You are here: Science > LET'S EXPLORE Science > How do machines work?

How do machines work?

Pulleys reduce the amount of effort needed to raise and lower the crate from the lorry.Machines are designed to make work easier and quicker to complete. They use forces to do different jobs. Even complex machines are made up of a few kinds of simple machines: pulleys, levers, wedges, screws, wheels and axles, and slopes. Here, as shown in this illustration on the right, a crate of apples is unloaded using a pulley (it is easier to pull down on a rope than to pull up). The apples are checked before the crate is loaded into a van. This sequence shows how machines can be used to carry out a simple job.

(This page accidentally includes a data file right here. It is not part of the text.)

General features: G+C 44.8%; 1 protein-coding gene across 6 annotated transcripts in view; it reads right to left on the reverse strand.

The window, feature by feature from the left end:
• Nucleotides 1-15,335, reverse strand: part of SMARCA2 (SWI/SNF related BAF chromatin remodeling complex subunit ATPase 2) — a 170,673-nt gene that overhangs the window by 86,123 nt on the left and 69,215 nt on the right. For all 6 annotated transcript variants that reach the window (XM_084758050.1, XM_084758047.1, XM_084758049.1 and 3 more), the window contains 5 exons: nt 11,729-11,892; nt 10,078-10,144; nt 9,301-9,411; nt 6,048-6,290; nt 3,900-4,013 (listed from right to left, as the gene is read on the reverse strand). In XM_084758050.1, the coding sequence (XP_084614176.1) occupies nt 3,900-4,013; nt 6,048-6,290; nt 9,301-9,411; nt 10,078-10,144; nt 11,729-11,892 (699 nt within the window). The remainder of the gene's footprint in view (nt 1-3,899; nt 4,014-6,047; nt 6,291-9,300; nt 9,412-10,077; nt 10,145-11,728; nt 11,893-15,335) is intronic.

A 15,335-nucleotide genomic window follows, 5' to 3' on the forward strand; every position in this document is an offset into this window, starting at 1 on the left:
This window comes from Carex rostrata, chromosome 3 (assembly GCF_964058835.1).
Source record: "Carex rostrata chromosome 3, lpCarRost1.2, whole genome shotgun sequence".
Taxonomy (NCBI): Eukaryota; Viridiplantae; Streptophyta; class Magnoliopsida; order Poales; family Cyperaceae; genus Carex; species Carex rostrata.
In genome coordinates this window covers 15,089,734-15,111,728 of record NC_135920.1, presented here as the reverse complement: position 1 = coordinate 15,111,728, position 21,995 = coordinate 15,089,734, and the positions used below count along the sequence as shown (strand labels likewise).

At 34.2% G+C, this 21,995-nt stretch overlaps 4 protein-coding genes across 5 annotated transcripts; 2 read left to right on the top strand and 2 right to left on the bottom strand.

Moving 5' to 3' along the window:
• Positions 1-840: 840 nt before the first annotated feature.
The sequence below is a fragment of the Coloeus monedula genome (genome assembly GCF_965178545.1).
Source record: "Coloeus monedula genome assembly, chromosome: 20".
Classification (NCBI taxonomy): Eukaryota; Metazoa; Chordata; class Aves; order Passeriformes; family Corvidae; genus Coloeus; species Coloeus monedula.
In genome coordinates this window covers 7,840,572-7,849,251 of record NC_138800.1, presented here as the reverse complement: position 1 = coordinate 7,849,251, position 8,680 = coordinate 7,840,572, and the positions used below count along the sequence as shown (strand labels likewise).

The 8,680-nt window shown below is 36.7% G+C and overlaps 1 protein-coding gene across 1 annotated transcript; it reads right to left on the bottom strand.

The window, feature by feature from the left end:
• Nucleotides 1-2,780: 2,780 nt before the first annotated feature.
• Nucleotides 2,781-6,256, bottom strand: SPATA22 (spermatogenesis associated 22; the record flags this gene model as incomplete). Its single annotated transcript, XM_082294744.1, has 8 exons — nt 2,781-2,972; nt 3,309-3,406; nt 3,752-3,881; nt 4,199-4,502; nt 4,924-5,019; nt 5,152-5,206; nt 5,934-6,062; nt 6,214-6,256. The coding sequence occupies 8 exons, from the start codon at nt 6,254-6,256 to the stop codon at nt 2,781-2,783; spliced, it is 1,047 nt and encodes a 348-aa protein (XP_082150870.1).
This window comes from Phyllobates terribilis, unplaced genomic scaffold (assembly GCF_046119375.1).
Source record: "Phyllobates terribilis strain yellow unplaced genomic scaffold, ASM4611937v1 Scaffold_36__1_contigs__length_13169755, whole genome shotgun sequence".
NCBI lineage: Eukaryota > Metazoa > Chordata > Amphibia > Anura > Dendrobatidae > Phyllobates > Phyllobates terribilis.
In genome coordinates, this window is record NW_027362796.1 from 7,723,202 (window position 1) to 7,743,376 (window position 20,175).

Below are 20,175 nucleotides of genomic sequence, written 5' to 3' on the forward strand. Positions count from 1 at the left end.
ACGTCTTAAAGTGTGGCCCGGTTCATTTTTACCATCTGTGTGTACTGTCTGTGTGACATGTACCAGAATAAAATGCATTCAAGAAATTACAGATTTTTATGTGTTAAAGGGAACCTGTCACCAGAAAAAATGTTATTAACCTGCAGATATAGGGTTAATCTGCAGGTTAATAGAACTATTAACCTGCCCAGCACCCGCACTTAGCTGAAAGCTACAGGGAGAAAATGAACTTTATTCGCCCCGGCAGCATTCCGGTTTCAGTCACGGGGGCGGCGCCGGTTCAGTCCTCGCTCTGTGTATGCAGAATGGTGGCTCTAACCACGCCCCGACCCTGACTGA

Lever

The lid of the crate is prised open using a lever. The edge of the carton acts as a fulcrum.

A lever is a bar that rests on a point called a fulcrum. As you press down on one end, the other end lifts the load. The closer the fulcrum to the load, the smaller the effort needed.

One of the very earliest "machines" was a hand axe. The first hand axes date back to about 1.6 million years ago. They were made by chipping a piece of flint to form a wedge.

Q-files now has new sections specially written for younger readers. They are: Living world, Earth, Science, Human body, Prehistoric life, Space, History, Geography and Technology.


Find the answer